Friday, January 15, 2016

Dance Shoes, Dancing and "Showing Up"

Posting was a little light here on The Randy Report yesterday as I was heading up the Los Angeles dance auditions for Sacramento Music Circus' upcoming summer season.

As regular readers of The Randy Report know, I began my professional life as an actor and dancer in musical theater, working on Broadway and in national touring companies of shows like Hello, Dolly!, A Chorus Line, Chicago, 42nd Street and Follies.

Today I'm fortunate to continue working as a director and choreographer. This summer will mark my 4th season at Sacramento Music Circus where I'll be choreographing Hello, Dolly!

I really enjoy being at SMC because:

1. The incredibly supportive environment from the producers and artistic director, Glenn Casale

2. The theater is "in the round" so you're forced to think outside the box of traditional theater and explore more creative ways to tell the story.

3. The talent is absolutely first rate.

Yesterday, I auditioned over 100 super-talented dancers in Los Angeles. What a great experience.

At 52, and as a choreographer, I don't dance full-out regularly myself. But in audition situations, it's only fair that the dancers see what it is I want out of the audition combinations. After all, I made this stuff up - I should be able to dance it full out.

I went through three sets of shoes during the day because, as we danced harder and longer, the room got sweatier and sweatier. I had to switch from dance sneakers to hard-soled shoes for one combination. Then from tap shoes back to hard-soled shoes because the room (and effort) made the floor sticky or slick depending on whether we were tapping or not.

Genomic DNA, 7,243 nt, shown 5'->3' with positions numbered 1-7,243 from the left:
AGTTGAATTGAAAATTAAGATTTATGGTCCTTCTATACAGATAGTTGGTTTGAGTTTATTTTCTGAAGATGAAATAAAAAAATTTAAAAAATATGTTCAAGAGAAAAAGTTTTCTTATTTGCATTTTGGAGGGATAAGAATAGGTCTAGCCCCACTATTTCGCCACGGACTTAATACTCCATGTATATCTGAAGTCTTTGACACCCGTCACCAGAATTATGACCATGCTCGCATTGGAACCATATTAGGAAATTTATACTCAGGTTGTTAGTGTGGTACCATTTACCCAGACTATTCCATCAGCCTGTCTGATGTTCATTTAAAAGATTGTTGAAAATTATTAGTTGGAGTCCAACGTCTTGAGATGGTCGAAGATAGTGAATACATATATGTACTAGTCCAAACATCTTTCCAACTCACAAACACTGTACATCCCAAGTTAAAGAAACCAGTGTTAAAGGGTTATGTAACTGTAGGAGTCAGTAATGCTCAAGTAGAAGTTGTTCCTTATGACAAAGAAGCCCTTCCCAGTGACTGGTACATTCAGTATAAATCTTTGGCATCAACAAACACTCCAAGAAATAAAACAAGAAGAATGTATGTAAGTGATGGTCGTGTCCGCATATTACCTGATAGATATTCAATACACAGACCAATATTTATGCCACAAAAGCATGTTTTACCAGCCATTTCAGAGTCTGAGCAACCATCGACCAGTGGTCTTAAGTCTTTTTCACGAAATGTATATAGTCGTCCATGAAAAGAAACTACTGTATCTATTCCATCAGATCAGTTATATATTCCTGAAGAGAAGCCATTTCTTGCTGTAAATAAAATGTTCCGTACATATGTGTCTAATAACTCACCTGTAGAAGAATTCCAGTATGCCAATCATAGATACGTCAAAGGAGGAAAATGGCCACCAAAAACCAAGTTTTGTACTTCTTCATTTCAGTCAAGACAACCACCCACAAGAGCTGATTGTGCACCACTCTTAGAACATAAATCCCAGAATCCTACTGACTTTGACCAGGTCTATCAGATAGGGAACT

So, there I am doing my best "full-out" in front of these terrific dancers. As the primary "music theater" dance combination closed with the "jumps" section from the Waiter's Gallop in Hello, Dolly!, I promised I would do the section ONCE full out.


It was mainly for comedic effect to put the room at ease.  And, it is fun to find out I can still do this stuff 20 some-odd years after I danced some of this on Broadway. I guess I learned something along the way :)

One aspect of the day that I really enjoyed, as I danced groups of four dancers at a time, was the sense of support the dancers had for each other. We'd get to the "jumps" section and the dancers on the edge of the room would start clapping to cheer their fellow dancers on. It is a very athletic, "power" section, and I saved it for the end. I love that part of being an artist that we can cheer each other on.

In the end, while everyone wants a job, folks realize it's not so much about competing against others as showing up, and "showing off" your best.

Once that's done - you go home, toss your shoes in the corner, pour a glass of wine, and just know you danced it out and left your best on the floor.

You can't do better than that. Whether you're a 52 year old choreographer, or a 20-something young dancer.

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